I got a lot of benefits out of being trained in the survival of the fittest school of fencing. Challenge matches against other martial artists are a breeze. I’m used to the crazy, the insane, the unexpected. When I was learning rapier, lessons were rudimentary at best. Drills were a thing done sporadically, and all of it was seen as a thing between you and some good sparring. Learning was a thing to get past as soon as possible, and all added up not more than a few hours of inconvenience.

On any given night, you might be fighting a pudgy newbie fresh from the gaming table, or a cagey tournament champ with close to twenty years experience and a chip on his shoulder. You never knew who you were going to face, you never knew what the person behind the other sword was going to bring to you in the next second or two.

It was a tough environment, and you learned fast. You either got good, became a person who improved all the time, or resigned yourself to being chump fodder for everyone else. I wasn’t good, so I became one of the people who focussed on self-improvement. I took lessons from everyone who could hold a sword. I harassed and learned from the best, going out of my way to track them down, one after another. Sometimes all I could learn was that it sucked to get stabbed in the face repeatedly. Other people were able to take the time and transmit some truly great lessons. Mostly, I just learned to judge my opponents for weaknesses, and to try to exploit those weaknesses as quickly as possible.

It was frustrating, coming from an Asian martial arts background. I was used to structured environments with a real legacy. I may have objected to the stifling rules and interpretations, but I enjoyed the feeling of progression with an end result of total knowledge.  The Darwinian approach was making me a better fighter than I had ever been, but I still felt like I had gaps, but I had no real knowledge of how to fill those gaps. I mean, how was I supposed to know if I had openings in my style that were going unfixed just because my random selection of opponents only included people who never went for that opening?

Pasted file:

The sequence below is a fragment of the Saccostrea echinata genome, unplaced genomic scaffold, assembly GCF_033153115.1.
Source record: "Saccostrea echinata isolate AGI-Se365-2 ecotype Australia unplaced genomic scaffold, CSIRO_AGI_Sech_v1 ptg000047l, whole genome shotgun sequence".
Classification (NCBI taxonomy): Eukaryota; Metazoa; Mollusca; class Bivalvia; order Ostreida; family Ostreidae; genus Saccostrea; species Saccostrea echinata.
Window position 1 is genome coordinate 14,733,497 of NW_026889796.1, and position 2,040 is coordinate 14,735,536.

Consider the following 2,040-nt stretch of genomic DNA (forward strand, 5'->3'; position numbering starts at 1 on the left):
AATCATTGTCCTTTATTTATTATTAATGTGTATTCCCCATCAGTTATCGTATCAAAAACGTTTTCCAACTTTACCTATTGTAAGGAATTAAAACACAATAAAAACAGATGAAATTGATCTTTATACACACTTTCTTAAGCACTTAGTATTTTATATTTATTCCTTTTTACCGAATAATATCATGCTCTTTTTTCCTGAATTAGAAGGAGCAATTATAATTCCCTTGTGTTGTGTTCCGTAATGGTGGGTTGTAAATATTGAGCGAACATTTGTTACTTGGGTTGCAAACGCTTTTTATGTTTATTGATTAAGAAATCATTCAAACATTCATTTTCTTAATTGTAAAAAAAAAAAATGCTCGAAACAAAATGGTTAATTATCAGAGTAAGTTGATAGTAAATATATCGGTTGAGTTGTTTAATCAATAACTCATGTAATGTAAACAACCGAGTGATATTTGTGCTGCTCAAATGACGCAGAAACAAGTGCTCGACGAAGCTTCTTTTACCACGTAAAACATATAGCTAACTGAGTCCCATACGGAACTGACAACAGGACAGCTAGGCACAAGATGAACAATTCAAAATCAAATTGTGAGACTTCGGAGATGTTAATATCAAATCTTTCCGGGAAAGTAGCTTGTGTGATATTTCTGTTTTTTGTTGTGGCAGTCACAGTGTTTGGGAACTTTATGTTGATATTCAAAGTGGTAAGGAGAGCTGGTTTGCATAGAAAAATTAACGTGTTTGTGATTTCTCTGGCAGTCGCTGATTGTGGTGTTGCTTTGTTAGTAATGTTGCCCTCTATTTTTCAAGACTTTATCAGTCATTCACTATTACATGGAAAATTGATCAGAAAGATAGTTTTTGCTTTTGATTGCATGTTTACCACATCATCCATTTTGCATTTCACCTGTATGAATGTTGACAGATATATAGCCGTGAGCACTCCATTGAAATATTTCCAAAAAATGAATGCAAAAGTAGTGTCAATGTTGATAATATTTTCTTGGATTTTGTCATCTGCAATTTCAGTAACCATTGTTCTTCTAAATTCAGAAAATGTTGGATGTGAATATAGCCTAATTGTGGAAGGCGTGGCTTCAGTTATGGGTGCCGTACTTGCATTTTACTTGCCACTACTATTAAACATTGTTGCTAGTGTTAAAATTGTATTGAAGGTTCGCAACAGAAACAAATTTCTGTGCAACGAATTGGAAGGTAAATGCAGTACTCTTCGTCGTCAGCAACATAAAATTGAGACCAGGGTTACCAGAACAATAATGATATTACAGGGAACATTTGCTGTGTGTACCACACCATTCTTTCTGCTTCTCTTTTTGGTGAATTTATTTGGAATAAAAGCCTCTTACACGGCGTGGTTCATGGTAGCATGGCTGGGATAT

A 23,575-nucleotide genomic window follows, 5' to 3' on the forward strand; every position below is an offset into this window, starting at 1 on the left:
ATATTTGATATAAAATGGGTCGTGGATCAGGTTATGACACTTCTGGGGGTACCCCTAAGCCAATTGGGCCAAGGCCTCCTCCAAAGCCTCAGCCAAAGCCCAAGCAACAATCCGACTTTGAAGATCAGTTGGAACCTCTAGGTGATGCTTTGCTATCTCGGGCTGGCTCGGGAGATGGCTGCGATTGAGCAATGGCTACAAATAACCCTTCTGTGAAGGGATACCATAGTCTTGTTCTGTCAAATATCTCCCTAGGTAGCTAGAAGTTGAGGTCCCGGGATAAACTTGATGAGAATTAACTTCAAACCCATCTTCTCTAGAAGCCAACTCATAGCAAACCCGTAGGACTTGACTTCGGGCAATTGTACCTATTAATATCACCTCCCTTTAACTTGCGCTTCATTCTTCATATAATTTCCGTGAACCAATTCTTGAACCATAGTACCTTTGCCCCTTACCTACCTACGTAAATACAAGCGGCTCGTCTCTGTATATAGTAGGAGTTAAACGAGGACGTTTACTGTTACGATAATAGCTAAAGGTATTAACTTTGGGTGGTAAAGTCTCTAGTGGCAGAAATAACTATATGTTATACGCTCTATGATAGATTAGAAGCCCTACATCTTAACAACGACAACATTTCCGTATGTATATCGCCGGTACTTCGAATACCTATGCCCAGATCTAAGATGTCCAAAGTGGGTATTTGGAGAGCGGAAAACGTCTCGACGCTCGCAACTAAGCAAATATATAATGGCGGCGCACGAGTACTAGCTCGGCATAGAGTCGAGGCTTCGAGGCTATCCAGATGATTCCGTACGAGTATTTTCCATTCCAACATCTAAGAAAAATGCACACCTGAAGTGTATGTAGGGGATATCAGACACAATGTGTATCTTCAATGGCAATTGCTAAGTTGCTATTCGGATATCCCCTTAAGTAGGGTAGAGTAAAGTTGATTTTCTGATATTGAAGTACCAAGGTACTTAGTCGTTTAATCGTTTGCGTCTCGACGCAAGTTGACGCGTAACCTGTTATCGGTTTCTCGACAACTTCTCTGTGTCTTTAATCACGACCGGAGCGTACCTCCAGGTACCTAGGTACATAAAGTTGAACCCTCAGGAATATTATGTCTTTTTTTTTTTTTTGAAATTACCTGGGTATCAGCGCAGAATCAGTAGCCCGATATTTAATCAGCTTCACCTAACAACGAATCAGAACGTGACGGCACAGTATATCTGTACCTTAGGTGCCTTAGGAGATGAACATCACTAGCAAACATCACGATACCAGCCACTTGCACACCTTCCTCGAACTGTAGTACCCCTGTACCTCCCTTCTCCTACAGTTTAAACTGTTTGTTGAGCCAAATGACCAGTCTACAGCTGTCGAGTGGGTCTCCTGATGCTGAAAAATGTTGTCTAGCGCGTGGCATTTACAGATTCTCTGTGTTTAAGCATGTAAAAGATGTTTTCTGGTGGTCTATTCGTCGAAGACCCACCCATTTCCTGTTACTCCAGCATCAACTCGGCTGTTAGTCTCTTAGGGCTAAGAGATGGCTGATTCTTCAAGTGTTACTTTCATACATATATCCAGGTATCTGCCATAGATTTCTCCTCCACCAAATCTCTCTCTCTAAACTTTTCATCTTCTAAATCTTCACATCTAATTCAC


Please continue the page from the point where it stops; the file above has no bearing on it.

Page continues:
Studying the period manuals gave me a sense of completeness. Darwin plus a system…how could I go wrong? Well…maybe four and five hundred year old books are not going to be the best pedagogical resource. Helpful, yes. Invaluable for sure. But they still left all the work up to me. They were a good crutch, but in the end, still a crutch. They got me up to walking unsupported, though…and I would not have been able to do that on my own.

So tonight in class we start out at level one, and I start to see if I can begin again, filling in the holes in an orderly progression. I suspect the experienced fencers will find it frustrating but do-able, and the new fencers will find it easy…we’ll see…